13.    Are there advantages to having a book printed by a local printer?
Yes. This is sometimes a good option – whether done by itself or in combination with another printing and distribution method. If the printing company is local, the author can usually work with the company and make any last minute changes. The turn-around time may also be quicker. If the author is willing to order a sufficient number of copies at the outset to cover the set-up cost – say, 500 copies or so -- the cost per book may be less. Authors need think through their marketing strategy at this point. The strategy they come up with may depend on the type of book they’ve written and the type of reader to which it is likely to appeal.  If, for example, the book is about family history or a topic of only local interest, the best strategy may be to put in an order for the number of books the author is likely to sell, get the best cost-per-copy  from the printer, and then sell the books on consignment to local bookstores, museums, and the like. This kind of strategy may also make sense if the book is a technical or how-to book on a topic for which the author is well known. If the author feels that most sales of the book are likely to occur as part of a lecture tour or off of the author’s own website, it might make sense for the author to pay for a modest print run, get the best price, and sell the books himself or herself. There’s another situation where working with a local printer is a good idea. Some authors use the initial print-run of the book as a way of interesting publishers and book-packagers in the book and so that they might make an offer for future publication. The idea behind this strategy is to showcase the book in a well-designed format and to secure enough initial sales and favorable comment that will impress publishers. This is a sophisticated strategy that requires authors to be well in control of what they are doing. But there are examples of authors who have succeeded in just that fashion.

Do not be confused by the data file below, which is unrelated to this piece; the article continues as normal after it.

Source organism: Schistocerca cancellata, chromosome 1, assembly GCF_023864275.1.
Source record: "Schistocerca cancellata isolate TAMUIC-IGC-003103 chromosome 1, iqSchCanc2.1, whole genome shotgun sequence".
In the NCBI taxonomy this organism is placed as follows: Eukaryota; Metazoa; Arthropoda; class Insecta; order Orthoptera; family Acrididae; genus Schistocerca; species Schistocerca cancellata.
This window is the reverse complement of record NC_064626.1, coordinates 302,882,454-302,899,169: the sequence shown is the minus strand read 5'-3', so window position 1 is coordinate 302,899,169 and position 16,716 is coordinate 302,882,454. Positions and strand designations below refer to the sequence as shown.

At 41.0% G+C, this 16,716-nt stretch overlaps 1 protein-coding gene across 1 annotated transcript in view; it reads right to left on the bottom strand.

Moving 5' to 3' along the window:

14.    Are there limitations to working only with a local printer?
Yes, but most of these limitations can be overcome if you combine local printing with another plan for wider distribution. One immediate limitation is cash-flow. Authors working directly with a printer will have to pay for the books at the time they are printed. Although the cost per copy may be less, the overall initial expenditure is something that needs to be taken into account. For some authors, even finding space to house all of those books may become a problem. A bigger problem than cash-flow is the problem of distribution. If you print your own books, the distribution of those books is something you will have to do on your own. If someone orders a book directly from you, you will probably have to package and ship the book yourself.  But it’s the lack of national distribution presents the biggest problem. If there is no distributor for the book, the copies are not likely to be anywhere where readers can find them. A customer walking into a bookstore in Chicago or New York, will know nothing about your book if all of the copies are sitting in your garage in San Francisco. For most books, national distribution – or at least national availability – is the essential first step to success. Local printing can be part of this strategy, but a strategy of printing only locally has some important disadvantages.

15.    Are there any printing or distribution advantages offered by on-line publishers?
There are none that we can see. The most important thing to remember about such on-line publishers, such as Create Space, I Universe, Author Solutions, and Lulu, is that they operate almost entirely in an on-line environment. These services offer only print-on-demand books. This means that no copies of a book get printed until a customer has purchased a copy through the on-line service. They do not offer books to bookstores on any commercially reasonable terms, so you are unlikely ever to see one of these books in a bookstore. Nor do they offer the books back to authors on terms that would enable the authors themselves to sell them for a profit. The process for selling these books is almost entirely an on-line phenomenon. There is nothing wrong with the use of print-on-demand technology if it is combined with a marketing plan that makes it possible for authors and booksellers to buy and display the books for customers. But that is not part of the marketing of these on-line services, which makes them of very limited value to authors.